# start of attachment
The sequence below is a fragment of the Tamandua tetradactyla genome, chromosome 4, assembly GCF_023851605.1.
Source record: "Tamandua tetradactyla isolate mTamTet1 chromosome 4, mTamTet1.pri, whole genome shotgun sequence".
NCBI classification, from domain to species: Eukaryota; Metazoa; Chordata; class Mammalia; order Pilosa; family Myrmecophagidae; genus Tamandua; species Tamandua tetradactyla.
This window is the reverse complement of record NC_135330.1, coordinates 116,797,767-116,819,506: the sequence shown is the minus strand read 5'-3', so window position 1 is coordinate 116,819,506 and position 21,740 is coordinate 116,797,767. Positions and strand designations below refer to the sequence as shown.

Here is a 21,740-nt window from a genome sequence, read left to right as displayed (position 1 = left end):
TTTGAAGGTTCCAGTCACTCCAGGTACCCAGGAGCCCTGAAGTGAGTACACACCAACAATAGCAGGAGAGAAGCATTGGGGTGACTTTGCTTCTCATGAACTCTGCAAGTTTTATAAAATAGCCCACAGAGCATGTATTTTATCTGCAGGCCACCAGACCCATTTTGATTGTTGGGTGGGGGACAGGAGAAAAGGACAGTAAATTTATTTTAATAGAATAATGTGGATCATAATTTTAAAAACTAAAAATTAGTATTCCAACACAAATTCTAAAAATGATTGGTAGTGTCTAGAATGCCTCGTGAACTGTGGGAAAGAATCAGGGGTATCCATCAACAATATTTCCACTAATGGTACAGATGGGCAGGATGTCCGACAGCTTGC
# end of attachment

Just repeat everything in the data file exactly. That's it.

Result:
The sequence below is a fragment of the Tamandua tetradactyla genome, chromosome 4, assembly GCF_023851605.1.
Source record: "Tamandua tetradactyla isolate mTamTet1 chromosome 4, mTamTet1.pri, whole genome shotgun sequence".
NCBI classification, from domain to species: Eukaryota; Metazoa; Chordata; class Mammalia; order Pilosa; family Myrmecophagidae; genus Tamandua; species Tamandua tetradactyla.
This window is the reverse complement of record NC_135330.1, coordinates 116,797,767-116,819,506: the sequence shown is the minus strand read 5'-3', so window position 1 is coordinate 116,819,506 and position 21,740 is coordinate 116,797,767. Positions and strand designations below refer to the sequence as shown.

Here is a 21,740-nt window from a genome sequence, read left to right as displayed (position 1 = left end):
TTTGAAGGTTCCAGTCACTCCAGGTACCCAGGAGCCCTGAAGTGAGTACACACCAACAATAGCAGGAGAGAAGCATTGGGGTGACTTTGCTTCTCATGAACTCTGCAAGTTTTATAAAATAGCCCACAGAGCATGTATTTTATCTGCAGGCCACCAGACCCATTTTGATTGTTGGGTGGGGGACAGGAGAAAAGGACAGTAAATTTATTTTAATAGAATAATGTGGATCATAATTTTAAAAACTAAAAATTAGTATTCCAACACAAATTCTAAAAATGATTGGTAGTGTCTAGAATGCCTCGTGAACTGTGGGAAAGAATCAGGGGTATCCATCAACAATATTTCCACTAATGGTACAGATGGGCAGGATGTCCGACAGCTTGC